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Books > Language & Literature > Literature: history & criticism > Literary studies > From 1900

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A Little Order - Selected Journalism (Paperback, New ed) Loot Price: R153
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A Little Order - Selected Journalism (Paperback, New ed): Evelyn Waugh

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A Little Order - Selected Journalism (Paperback, New ed)

Evelyn Waugh

Series: Penguin Modern Classics

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List price R227 Loot Price R153 Discovery Miles 1 530 You Save R74 (33%)

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A small, judicious selection of Waugh's journalistic pieces, 1917-1964 - only a pendant to the recently-published diaries and letters, perhaps, but a display of the author's range without his excesses. Under "Myself" are the youthful, impudent pieces (mocking "the plague of 'good taste,'" satirizing the course of literary careers - but asking, already, "Why Glorify Youth?") and the late laments ("Why Hollywood Is a Term of Disparagement," "I See Nothing But Boredom. . . Everywhere"). The "Aesthete" brings some of Waugh's keenest observation - of social and cultural modes - and his most evocative descriptions; surveying the monuments of "our Augustan age of architecture," he conjures up "A lovely house where an aged colonel plays wireless music to an obese retriever." The "Man of Letters" finds him analyzing Henry Green's Living, paying witty tribute to Osbert Sitwell, celebrating the "unique" career of Alfred Duggar, and writing about Max Beerbohm with elegance and tact. The pieces that represent Waugh the "Conservative" demonstrate his perturbations - a denunciation of a visit by Tito, the observation that "In general a man is best fitted to the tasks he has seen his father perform" - without bombast. And Gallagher's introduction to the "Catholic" writings puts Waugh's Faith in sympathetic perspective - as do the writings chosen: "Come Inside," his own undogmatic account of how he became a Catholic; "Edith Stein," a meticulous, restrained account of a convert. Throughout, there is evidence of Waugh's sense of structure and awareness of style, his enthusiasms as well as his prejudices. Whereas the diaries and letters may put off readers, this is more likely to encourage them to explore further. (Kirkus Reviews)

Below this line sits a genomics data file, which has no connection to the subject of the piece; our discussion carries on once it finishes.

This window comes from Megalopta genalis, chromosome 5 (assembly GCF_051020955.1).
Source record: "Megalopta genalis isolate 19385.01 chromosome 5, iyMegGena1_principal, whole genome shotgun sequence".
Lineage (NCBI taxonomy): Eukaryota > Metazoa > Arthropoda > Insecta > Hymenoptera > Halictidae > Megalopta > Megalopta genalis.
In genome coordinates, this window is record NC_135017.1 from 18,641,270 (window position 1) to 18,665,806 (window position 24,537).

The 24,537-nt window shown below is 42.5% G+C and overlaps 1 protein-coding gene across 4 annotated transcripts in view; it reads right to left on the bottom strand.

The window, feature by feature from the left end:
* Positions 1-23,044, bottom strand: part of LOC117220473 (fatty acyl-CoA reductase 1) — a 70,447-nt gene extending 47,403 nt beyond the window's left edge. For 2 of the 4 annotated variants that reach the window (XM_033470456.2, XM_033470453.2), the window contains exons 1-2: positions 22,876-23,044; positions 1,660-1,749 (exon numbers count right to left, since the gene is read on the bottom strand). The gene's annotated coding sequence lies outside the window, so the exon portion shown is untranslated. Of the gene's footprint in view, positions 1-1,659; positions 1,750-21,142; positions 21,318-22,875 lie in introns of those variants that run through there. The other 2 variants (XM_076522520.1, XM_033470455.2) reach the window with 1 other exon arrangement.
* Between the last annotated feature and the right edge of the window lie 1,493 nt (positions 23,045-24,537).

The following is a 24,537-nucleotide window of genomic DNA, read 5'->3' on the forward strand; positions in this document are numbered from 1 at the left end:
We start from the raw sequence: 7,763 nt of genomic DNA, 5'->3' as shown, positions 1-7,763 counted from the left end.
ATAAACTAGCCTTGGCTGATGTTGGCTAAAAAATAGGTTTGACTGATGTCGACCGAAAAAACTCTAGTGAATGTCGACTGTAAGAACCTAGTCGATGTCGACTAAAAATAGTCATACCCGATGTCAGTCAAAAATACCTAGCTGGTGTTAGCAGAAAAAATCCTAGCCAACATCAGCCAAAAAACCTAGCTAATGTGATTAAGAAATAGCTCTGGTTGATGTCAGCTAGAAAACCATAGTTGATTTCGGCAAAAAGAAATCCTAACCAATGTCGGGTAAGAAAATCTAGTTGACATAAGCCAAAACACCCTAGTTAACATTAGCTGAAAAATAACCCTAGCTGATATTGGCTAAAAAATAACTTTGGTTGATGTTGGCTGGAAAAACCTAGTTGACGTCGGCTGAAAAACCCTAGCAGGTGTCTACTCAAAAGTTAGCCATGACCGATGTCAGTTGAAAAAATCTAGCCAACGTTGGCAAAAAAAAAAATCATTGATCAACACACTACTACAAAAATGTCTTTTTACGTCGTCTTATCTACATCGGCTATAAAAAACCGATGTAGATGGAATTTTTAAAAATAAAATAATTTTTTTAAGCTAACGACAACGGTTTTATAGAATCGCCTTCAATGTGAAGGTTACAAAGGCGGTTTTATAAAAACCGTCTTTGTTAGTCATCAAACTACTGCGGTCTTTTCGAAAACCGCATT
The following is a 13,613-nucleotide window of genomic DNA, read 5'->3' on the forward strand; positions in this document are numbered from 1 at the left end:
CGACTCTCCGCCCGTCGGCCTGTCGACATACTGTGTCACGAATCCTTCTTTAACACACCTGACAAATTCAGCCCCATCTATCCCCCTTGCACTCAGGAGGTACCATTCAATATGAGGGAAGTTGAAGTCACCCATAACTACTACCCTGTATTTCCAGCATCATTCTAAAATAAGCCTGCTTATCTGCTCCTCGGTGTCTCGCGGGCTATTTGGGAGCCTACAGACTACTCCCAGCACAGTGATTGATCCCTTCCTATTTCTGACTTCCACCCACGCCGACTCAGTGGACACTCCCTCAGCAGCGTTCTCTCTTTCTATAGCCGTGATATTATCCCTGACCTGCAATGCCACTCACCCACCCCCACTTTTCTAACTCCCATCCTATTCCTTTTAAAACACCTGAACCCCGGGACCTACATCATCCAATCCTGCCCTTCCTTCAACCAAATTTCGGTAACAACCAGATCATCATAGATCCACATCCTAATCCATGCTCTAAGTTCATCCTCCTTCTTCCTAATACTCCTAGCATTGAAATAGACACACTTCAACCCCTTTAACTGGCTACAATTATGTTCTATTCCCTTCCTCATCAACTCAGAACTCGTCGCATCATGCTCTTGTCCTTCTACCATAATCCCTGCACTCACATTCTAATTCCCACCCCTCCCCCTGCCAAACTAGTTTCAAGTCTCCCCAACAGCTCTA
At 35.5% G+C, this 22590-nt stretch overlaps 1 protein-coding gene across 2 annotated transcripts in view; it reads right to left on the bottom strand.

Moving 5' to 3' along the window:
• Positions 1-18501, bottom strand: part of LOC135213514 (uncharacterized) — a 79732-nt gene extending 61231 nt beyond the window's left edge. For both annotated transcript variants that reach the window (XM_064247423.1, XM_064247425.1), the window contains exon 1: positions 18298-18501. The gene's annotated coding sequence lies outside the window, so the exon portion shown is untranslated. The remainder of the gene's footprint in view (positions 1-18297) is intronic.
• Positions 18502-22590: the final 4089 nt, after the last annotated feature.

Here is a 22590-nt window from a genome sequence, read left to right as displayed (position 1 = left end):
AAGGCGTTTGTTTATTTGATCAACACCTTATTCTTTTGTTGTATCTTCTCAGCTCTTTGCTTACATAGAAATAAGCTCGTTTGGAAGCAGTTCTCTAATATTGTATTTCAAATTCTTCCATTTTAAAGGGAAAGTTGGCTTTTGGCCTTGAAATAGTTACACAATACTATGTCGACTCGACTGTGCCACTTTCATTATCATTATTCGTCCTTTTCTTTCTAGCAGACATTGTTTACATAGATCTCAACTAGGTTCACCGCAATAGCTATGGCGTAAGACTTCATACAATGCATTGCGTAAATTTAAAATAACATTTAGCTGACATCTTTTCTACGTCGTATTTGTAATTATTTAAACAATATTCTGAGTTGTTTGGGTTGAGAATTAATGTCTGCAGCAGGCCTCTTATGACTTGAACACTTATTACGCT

Whether celebrating Hogarth or savaging Hollywood, mocking modern manners or defending traditional English architecture, inviting readers to 'come inside' the Catholic Church or expressing his contempt for modish Marxism and American-style religion, Evelyn Waugh's journalism is sparkling, sometimes vitriolic and always full of good sense. In this wonderful selection he explores his Oxford youth, his unexpected conversion, his literary enthusiasms (from P. G. Wodehouse to Graham Greene) and the perils of basing fictional characters on real people. Decades after their publication, these pieces still retain their capacity to delight, to surprise and to shock.

General

Imprint: Penguin Classics
Country of origin: United Kingdom
Series: Penguin Modern Classics
Release date: April 2000
Authors: Evelyn Waugh
Dimensions: 198 x 129 x 12mm (L x W x T)
Format: Paperback
Pages: 208
Edition: New ed
ISBN-13: 978-0-14-118293-3
Categories: Books > Language & Literature > Literature: history & criticism
Books > Language & Literature > Literature: texts
Books > Language & Literature > Literature: history & criticism > Literary studies
Books > Language & Literature > Literature: texts > Essays, journals, letters & other prose works
Books > Language & Literature > Literature: history & criticism > Literary studies > From 1900
Books > Language & Literature > Literature: texts > Essays, journals, letters & other prose works > General
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LSN: 0-14-118293-8
Barcode: 9780141182933

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